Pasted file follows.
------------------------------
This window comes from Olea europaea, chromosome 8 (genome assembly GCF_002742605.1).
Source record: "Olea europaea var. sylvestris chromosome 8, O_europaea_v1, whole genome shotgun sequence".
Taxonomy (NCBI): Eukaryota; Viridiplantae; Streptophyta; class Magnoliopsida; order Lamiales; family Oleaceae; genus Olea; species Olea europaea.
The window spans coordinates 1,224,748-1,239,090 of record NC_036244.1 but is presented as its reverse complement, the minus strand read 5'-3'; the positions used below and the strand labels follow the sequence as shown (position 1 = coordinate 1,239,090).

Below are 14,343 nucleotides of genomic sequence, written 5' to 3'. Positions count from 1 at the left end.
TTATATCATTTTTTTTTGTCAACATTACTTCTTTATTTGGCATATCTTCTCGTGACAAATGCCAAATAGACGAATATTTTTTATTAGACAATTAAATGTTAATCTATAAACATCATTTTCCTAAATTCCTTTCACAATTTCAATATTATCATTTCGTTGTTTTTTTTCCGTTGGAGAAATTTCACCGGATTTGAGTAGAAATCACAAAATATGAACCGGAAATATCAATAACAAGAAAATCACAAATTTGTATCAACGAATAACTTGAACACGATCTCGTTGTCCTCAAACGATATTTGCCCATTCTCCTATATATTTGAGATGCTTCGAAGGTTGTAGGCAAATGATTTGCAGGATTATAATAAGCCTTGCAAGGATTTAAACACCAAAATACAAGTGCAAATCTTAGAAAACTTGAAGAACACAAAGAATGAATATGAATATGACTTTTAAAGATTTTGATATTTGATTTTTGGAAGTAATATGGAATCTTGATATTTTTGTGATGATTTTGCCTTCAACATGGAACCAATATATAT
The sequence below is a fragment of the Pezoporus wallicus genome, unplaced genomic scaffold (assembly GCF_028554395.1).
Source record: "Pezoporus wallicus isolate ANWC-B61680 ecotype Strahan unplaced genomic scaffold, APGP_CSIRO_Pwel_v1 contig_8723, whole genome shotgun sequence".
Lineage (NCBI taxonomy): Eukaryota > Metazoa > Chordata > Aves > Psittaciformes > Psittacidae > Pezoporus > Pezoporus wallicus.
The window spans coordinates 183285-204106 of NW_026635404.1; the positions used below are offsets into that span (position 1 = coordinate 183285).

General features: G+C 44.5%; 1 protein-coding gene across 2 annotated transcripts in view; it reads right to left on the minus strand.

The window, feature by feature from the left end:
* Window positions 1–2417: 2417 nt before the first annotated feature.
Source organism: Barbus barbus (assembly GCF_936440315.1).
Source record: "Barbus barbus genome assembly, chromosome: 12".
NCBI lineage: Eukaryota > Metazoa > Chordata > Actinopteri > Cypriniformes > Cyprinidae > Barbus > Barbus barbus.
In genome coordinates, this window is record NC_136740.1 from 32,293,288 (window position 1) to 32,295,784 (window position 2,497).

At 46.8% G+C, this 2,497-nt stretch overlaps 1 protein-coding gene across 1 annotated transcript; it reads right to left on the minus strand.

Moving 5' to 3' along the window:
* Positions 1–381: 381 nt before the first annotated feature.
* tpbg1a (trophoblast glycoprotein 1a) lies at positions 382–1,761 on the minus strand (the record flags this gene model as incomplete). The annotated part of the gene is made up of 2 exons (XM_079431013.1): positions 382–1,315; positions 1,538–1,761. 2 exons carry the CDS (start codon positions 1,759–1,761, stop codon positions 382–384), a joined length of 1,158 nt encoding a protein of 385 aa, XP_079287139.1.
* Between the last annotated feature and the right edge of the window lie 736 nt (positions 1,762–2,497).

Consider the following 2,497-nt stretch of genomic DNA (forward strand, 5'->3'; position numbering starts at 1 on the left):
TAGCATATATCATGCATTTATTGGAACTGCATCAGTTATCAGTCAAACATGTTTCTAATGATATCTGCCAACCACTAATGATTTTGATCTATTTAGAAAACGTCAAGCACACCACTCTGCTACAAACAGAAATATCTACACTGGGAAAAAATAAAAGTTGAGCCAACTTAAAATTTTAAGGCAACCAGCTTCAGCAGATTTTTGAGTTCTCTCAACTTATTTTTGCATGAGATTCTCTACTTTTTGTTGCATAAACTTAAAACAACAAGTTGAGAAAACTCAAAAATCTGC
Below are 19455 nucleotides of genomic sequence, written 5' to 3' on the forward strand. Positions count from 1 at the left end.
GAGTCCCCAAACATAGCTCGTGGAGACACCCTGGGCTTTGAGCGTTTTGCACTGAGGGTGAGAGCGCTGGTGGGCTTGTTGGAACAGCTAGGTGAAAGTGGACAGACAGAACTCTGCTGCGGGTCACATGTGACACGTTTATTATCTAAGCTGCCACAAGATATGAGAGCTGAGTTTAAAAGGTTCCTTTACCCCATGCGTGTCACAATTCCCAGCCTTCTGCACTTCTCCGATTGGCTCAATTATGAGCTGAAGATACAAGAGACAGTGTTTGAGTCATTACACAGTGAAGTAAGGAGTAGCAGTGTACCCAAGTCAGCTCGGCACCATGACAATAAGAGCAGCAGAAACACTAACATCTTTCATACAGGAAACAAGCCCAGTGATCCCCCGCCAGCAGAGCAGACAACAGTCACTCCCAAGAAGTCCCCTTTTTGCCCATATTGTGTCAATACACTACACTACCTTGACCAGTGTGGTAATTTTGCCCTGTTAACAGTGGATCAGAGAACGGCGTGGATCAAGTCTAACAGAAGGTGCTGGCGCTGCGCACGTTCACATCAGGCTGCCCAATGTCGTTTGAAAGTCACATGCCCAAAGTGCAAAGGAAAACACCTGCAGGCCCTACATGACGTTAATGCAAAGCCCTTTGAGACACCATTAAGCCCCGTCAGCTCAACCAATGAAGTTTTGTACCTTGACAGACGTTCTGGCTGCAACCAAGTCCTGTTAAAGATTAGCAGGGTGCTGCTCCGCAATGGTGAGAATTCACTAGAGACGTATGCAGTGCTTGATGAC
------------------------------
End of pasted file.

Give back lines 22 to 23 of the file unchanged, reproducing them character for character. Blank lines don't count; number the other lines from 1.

* Between the last annotated feature and the right edge of the window lie 736 nt (positions 1,762–2,497).

Consider the following 2,497-nt stretch of genomic DNA (forward strand, 5'->3'; position numbering starts at 1 on the left):